Cape Town — This year’s African Union (AU) summit, which draws the continent’s heads of state and government together in Addis Ababa in the coming days, is being held under the theme, Silencing the Guns: Creating Conducive Conditions for Africa’s Development. While the principal aim of a campaign to be launched at the summit is removing illegal weapons from circulation, the ambitious scope suggested by the theme’s title begs the question: are the AU and its constituent bodies fit for the purpose of building peace?
AllAfrica highlights a new examination of the issue .
When the African Union succeeded the Organisation of African Unity (OAU) in 2002, the focus of the pan-continental body changed from one largely concerned with liberation from colonial and apartheid rule to one of encouraging “increased cooperation and integration of African states to drive Africa’s growth and economic development”. Among the most important of a range of objectives aimed at fulfilling this vision was for the newly-constituted grouping to “promote peace, security, and stability on the continent”.
Since then, the AU has wrestled not only with intervening in disputes between member states, but also with how to move away from the OAU’s principle of non-interference in the internal affairs of member states and to step into the domestic affairs of countries where there is civil conflict.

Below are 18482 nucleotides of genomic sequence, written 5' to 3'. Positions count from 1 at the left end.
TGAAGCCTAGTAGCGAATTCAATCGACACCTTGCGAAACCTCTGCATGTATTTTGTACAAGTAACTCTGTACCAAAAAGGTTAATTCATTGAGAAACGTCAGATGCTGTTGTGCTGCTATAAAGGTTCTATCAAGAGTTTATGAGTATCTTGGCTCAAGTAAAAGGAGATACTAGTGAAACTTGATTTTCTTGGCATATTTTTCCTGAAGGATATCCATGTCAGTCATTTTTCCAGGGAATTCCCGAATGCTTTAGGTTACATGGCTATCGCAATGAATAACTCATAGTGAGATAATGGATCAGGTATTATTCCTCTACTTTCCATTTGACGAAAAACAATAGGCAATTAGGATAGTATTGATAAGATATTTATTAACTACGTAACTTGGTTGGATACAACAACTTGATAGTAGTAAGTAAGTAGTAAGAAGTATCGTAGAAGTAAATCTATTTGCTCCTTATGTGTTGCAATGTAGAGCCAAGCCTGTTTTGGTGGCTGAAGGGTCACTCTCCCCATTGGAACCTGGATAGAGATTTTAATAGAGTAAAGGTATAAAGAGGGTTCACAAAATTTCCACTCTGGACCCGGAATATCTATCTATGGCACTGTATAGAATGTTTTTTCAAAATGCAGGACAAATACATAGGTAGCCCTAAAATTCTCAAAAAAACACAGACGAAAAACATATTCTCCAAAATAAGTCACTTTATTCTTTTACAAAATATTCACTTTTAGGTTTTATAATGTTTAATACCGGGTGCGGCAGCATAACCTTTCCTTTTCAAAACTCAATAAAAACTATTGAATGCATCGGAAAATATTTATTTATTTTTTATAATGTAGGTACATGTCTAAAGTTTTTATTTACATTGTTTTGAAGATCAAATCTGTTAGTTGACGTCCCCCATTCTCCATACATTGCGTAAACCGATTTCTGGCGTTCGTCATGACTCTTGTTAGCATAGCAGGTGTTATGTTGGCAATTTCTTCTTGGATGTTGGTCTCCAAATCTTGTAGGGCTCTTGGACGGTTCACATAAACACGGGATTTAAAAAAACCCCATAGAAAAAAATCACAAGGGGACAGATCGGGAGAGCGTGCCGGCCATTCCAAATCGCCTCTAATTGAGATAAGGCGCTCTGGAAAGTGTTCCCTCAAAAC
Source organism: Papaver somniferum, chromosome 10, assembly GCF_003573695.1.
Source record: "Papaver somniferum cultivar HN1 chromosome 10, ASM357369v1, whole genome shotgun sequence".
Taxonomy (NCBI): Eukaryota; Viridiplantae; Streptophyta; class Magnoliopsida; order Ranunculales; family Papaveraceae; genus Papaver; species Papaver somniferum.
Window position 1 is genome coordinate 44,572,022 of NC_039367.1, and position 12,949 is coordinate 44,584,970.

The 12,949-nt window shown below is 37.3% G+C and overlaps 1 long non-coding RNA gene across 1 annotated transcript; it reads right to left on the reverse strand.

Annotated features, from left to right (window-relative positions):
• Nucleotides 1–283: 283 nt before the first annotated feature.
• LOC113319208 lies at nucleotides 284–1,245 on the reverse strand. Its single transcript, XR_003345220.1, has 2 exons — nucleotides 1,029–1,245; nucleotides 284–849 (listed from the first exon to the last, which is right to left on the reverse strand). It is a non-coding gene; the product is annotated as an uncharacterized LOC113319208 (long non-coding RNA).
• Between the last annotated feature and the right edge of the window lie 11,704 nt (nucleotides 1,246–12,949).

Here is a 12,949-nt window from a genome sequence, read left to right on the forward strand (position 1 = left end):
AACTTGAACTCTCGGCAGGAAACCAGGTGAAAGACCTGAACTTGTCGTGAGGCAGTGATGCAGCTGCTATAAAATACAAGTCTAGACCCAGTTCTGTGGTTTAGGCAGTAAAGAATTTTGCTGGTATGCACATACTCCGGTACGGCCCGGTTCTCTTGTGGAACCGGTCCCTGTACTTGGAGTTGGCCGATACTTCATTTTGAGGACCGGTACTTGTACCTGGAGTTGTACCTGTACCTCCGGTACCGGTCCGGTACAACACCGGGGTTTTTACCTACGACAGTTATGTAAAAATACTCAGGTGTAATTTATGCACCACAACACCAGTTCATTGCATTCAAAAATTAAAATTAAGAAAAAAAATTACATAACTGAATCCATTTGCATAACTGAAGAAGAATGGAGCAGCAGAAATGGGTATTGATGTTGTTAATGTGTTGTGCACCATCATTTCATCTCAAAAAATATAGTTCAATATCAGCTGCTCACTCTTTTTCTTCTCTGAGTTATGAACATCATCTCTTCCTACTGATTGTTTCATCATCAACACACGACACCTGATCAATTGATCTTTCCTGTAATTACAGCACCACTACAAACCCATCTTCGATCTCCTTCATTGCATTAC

The AU’s success in peacebuilding is underestimated in the view of Elissa Jobson, the AU advisor at the Brussels-based NGO, the International Crisis Group.
“Peace and security is one of the main success areas of the African Union and it doesn’t really get the credit for it,” she said last year in a podcast discussion on peacebuilding arranged by the Carnegie Corporation.
And the AU has recently drawn praise for its success in brokering an agreement to establish an interim administration in Sudan after the conflict which followed last year’s overthrow of President Omar al-Bashir.
But its performance has been mixed, as highlighted in a new report by Shewit Woldemichael, an Addis Ababa-based researcher of the Institute of Security Studies (ISS), an African security policy group and a member of the Southern Voices Network for Peacebuilding. The report was originally published in the ISS’s PSC Report, which monitors the work of the AU’s Peace and Security Council. The PSC is the 15-member body which is the AU’s primary organ for responding to conflict and crisis situations.
Reporting on the PSC’s work in 2019, Shewit Woldemichael wrote that it had responded to several conflicts, including those in Somalia, South Sudan, Sudan, Libya and the Central African Republic (CAR).
She added: “Stability in the Sahel was discussed, along with climate change, the foreign military presence in Africa, and terrorist networks.
“However the council remained silent on key issues such as the conflict in northern Cameroon, ethnic-based clashes in Ethiopia and brutal attacks by extremists in northern Mozambique. It also allowed situations to escalate before stepping in, such as when protests began in Sudan.”